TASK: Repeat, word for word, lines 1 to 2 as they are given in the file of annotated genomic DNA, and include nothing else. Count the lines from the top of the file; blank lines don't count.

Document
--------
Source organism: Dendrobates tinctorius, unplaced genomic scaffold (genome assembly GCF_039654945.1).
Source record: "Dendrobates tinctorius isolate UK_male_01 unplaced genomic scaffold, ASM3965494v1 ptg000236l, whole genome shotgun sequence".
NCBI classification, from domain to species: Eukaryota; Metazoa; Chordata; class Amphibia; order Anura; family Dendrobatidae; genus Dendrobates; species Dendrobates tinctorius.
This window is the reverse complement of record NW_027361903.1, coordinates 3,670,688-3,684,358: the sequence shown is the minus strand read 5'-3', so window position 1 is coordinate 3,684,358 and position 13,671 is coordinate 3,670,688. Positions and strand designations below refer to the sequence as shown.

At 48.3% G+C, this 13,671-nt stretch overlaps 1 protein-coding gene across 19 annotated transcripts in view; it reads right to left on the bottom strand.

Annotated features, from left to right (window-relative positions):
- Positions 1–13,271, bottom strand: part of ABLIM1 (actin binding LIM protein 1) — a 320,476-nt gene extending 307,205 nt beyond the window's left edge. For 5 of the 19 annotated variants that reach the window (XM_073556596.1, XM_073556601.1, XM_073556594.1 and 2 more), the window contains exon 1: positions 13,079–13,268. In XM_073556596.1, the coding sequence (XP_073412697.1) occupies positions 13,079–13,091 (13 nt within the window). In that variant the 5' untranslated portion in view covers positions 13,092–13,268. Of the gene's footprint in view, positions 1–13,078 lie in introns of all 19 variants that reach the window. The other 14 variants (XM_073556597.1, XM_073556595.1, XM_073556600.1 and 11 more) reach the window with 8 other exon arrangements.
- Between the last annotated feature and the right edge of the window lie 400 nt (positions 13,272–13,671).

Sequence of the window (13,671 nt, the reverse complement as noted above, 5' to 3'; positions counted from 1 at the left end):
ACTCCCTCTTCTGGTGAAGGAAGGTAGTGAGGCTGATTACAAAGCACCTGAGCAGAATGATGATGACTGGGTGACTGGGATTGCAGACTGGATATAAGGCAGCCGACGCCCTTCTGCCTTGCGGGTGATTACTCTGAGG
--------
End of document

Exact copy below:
Source organism: Dendrobates tinctorius, unplaced genomic scaffold (genome assembly GCF_039654945.1).
Source record: "Dendrobates tinctorius isolate UK_male_01 unplaced genomic scaffold, ASM3965494v1 ptg000236l, whole genome shotgun sequence".